I'll talk about the steel you are planning to use. While any steel will work, I consider 80 CRV2 better for large knives like choppers. To me it's basically a tougher 5160 like steel. I prefer either 1084 or 1075 for carbon steel hunters.
I started about 14 years ago as a cutler putting handles on other folks blanks. In 2011 I took an ABS Intro to Bladesmithing class, and been forging my own ever since. I forge about 90%, and do about 10% stock removal.
I'm having a bit of a problem seeing this as a tool in the spirit of the forum.
Looks more like a promotional vide for investors. You might want to look at joining DYI cooking groups. You might better luck with that demographic of users.
I would suggest reading volume one for the basics, and Chuck's DVD set for more advanced things. Both have a lot of info. The book has a list of what tools you need for each project. To start you really don't need much.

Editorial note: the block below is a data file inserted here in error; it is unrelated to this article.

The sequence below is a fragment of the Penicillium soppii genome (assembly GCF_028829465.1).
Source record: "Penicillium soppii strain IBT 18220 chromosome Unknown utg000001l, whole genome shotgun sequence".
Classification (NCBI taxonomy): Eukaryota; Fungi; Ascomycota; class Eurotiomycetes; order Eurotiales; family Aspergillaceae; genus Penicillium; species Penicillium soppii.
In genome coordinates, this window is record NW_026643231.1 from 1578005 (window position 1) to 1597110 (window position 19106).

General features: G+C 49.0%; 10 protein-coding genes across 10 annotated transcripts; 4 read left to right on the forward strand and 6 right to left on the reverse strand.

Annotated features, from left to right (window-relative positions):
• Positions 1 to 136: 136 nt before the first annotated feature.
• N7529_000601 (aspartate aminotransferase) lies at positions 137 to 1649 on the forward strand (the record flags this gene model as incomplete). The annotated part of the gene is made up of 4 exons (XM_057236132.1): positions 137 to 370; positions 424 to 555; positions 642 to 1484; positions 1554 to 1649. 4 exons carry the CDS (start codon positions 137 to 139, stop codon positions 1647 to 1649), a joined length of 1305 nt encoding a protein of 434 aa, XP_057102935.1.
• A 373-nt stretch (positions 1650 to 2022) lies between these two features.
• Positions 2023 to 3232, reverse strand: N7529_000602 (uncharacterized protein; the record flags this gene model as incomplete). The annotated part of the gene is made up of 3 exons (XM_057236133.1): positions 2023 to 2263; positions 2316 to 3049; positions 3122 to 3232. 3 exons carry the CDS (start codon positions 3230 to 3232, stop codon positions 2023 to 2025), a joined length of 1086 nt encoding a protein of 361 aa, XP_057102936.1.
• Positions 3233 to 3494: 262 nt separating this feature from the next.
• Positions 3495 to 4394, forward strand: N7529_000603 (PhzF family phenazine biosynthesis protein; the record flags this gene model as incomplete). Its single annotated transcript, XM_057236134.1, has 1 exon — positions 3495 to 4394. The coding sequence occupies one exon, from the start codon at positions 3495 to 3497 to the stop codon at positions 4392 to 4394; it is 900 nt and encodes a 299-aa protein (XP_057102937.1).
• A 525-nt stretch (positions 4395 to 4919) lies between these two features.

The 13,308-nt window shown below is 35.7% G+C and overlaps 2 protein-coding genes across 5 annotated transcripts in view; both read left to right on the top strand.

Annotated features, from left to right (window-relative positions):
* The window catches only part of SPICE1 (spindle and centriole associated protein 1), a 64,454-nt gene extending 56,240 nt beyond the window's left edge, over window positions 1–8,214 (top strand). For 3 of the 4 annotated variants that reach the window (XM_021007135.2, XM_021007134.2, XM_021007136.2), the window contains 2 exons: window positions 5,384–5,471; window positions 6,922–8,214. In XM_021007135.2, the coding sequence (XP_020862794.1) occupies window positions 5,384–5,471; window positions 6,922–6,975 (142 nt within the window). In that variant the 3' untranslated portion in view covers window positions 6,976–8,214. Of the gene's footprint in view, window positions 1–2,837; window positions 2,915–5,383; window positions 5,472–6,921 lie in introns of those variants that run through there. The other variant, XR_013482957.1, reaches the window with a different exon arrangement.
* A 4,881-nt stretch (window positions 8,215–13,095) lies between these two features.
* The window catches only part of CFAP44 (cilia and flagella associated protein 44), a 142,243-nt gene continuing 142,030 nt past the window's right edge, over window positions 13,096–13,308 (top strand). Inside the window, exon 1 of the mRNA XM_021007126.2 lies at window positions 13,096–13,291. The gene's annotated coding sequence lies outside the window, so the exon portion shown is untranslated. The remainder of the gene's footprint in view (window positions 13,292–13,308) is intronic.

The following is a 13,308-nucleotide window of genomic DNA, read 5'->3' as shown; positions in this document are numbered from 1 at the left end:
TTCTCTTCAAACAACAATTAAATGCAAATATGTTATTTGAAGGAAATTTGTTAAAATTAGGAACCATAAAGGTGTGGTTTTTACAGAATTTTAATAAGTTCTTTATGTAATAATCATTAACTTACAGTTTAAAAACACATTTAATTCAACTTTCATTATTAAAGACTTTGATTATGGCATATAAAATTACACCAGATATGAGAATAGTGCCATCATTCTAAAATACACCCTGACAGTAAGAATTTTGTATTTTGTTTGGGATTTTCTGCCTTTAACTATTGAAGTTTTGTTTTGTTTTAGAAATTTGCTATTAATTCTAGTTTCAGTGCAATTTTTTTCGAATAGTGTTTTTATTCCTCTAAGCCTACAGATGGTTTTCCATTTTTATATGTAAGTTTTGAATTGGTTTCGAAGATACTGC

Setting up my mill. The real work of cleaning and tramming it has yet to begin. Had to move the whole shop around to fit it in...
Box one of tooling and accessories. I think I have spent on more them than the mill cost me! LOL
I've used final thickness of anywhere between .80" to 1/8".
Most of the ones I've made have been 1084 or the thinner ones 15N20. I differentially heat treat in my shop. I rarely use stainless as I forge 95% of my blades.
The HT is how I achieve my flex.
Ed, look at the Outlaw II from Outlaw Waterjet. Matt has a nice machine that will take your 1.5" tool arms. Mike Stewart of Bark River Knives turned me on to him.
He was at Blade this year with his grinder line. All my friends that saw it there rated it very well.
I'm looking to get one...
I support insulation and drywall. If you are going to spend time there make it nice and enjoyable to work in too. In the long run it will be worth it. Especially as you find yourself working there more.